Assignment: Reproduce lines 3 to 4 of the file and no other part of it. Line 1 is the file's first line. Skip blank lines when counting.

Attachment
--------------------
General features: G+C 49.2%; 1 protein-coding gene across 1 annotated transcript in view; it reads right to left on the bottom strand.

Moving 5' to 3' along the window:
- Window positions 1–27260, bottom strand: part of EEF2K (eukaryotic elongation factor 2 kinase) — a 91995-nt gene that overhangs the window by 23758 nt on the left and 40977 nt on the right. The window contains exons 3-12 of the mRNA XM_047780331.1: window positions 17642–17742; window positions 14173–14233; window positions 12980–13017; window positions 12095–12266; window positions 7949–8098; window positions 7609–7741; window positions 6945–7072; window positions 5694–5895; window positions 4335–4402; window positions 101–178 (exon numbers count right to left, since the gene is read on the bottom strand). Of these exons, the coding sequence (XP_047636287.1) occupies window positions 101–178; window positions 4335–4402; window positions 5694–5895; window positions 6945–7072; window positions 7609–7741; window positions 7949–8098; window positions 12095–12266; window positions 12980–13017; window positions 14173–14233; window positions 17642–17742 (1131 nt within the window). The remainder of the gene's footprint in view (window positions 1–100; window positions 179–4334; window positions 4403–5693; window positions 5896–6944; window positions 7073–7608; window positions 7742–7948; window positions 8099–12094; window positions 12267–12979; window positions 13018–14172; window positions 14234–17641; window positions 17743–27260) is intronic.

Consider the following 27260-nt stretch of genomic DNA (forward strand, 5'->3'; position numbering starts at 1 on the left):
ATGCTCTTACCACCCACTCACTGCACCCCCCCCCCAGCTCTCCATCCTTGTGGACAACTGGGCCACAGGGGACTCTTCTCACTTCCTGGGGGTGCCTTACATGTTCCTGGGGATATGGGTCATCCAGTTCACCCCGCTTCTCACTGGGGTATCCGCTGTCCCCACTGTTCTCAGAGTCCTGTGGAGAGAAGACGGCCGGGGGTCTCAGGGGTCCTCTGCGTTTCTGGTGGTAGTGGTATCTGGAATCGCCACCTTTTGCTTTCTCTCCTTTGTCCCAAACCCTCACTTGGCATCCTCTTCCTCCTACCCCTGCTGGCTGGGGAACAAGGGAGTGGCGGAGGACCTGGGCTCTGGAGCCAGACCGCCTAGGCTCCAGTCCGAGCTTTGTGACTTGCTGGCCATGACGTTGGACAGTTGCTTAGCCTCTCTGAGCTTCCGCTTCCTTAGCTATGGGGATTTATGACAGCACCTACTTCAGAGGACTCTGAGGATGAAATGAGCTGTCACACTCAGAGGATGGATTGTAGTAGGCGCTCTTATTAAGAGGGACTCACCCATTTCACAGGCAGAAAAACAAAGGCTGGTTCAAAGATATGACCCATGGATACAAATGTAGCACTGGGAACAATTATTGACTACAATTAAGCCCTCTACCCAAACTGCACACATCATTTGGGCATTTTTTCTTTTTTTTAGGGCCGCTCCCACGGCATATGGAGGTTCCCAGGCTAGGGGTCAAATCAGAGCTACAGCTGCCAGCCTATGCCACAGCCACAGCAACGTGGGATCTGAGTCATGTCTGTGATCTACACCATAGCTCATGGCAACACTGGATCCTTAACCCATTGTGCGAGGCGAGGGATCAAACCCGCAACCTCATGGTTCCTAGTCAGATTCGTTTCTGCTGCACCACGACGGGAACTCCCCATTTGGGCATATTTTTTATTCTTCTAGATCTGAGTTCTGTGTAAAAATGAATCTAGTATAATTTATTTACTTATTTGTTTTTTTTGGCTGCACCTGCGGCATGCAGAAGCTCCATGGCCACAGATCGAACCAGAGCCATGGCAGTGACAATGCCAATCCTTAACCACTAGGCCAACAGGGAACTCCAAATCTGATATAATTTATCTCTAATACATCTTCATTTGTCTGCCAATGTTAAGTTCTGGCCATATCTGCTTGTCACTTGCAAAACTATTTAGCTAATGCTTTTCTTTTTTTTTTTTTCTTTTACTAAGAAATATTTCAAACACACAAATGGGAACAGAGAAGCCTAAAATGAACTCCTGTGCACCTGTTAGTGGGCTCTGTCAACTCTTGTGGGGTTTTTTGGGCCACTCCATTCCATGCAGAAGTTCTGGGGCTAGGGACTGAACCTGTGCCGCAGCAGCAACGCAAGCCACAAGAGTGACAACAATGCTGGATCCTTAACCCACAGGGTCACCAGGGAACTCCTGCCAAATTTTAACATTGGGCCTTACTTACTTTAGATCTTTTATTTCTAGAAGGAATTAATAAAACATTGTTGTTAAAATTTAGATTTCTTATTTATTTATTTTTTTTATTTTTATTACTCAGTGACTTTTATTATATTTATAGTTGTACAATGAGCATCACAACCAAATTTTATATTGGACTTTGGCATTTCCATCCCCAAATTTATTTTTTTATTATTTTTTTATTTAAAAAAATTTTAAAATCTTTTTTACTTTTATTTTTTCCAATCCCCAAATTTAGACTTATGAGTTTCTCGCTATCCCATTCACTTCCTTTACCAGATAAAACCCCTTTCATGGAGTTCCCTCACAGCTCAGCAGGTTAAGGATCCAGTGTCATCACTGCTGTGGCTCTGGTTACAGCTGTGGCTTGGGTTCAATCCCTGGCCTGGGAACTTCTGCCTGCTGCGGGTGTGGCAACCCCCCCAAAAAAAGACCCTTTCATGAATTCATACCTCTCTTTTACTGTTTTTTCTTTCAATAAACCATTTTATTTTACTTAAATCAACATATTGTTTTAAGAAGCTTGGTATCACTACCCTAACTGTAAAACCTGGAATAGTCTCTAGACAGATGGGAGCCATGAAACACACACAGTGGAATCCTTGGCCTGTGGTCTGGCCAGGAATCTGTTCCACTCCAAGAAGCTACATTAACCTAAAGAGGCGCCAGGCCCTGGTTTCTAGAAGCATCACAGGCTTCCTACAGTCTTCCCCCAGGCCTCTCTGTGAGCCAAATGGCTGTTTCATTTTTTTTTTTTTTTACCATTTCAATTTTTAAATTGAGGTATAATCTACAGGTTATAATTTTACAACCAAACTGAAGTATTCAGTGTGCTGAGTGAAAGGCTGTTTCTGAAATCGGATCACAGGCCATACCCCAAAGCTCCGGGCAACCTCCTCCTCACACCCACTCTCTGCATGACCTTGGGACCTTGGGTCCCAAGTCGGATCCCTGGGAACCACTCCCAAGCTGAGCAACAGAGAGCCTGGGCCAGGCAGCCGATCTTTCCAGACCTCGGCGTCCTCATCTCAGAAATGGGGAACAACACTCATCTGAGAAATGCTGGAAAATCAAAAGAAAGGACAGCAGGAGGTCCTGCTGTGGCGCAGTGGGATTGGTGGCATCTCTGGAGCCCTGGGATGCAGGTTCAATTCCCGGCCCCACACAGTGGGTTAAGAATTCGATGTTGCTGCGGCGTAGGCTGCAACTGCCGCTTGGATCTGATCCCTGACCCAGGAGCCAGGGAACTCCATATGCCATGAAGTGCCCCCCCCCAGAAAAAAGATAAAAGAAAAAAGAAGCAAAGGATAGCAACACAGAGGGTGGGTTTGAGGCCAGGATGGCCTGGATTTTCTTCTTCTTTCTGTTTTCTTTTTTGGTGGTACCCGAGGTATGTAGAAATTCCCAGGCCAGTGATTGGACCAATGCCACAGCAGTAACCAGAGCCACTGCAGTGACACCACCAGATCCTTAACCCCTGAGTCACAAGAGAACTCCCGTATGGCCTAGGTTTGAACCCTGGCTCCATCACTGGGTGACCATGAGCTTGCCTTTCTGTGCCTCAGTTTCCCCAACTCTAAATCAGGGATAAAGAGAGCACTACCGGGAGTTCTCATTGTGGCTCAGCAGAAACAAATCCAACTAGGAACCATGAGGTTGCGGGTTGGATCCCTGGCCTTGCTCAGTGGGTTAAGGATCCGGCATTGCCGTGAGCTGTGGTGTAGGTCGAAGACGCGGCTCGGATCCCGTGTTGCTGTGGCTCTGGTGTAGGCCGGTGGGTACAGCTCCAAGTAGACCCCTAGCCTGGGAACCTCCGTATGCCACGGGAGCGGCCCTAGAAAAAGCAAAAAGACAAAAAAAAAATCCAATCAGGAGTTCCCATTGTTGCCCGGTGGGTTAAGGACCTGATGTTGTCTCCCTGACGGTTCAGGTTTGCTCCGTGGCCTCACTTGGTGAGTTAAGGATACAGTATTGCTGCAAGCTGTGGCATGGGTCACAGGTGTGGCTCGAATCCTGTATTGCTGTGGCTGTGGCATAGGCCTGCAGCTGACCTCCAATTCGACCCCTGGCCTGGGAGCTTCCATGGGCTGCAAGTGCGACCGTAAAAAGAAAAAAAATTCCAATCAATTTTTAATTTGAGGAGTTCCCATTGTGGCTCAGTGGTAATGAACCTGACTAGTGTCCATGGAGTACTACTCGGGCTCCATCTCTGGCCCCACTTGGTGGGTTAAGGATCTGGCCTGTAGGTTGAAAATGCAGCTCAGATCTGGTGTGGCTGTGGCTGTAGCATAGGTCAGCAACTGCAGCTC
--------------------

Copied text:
- Window positions 1–27260, bottom strand: part of EEF2K (eukaryotic elongation factor 2 kinase) — a 91995-nt gene that overhangs the window by 23758 nt on the left and 40977 nt on the right. The window contains exons 3-12 of the mRNA XM_047780331.1: window positions 17642–17742; window positions 14173–14233; window positions 12980–13017; window positions 12095–12266; window positions 7949–8098; window positions 7609–7741; window positions 6945–7072; window positions 5694–5895; window positions 4335–4402; window positions 101–178 (exon numbers count right to left, since the gene is read on the bottom strand). Of these exons, the coding sequence (XP_047636287.1) occupies window positions 101–178; window positions 4335–4402; window positions 5694–5895; window positions 6945–7072; window positions 7609–7741; window positions 7949–8098; window positions 12095–12266; window positions 12980–13017; window positions 14173–14233; window positions 17642–17742 (1131 nt within the window). The remainder of the gene's footprint in view (window positions 1–100; window positions 179–4334; window positions 4403–5693; window positions 5896–6944; window positions 7073–7608; window positions 7742–7948; window positions 8099–12094; window positions 12267–12979; window positions 13018–14172; window positions 14234–17641; window positions 17743–27260) is intronic.

Consider the following 27260-nt stretch of genomic DNA (forward strand, 5'->3'; position numbering starts at 1 on the left):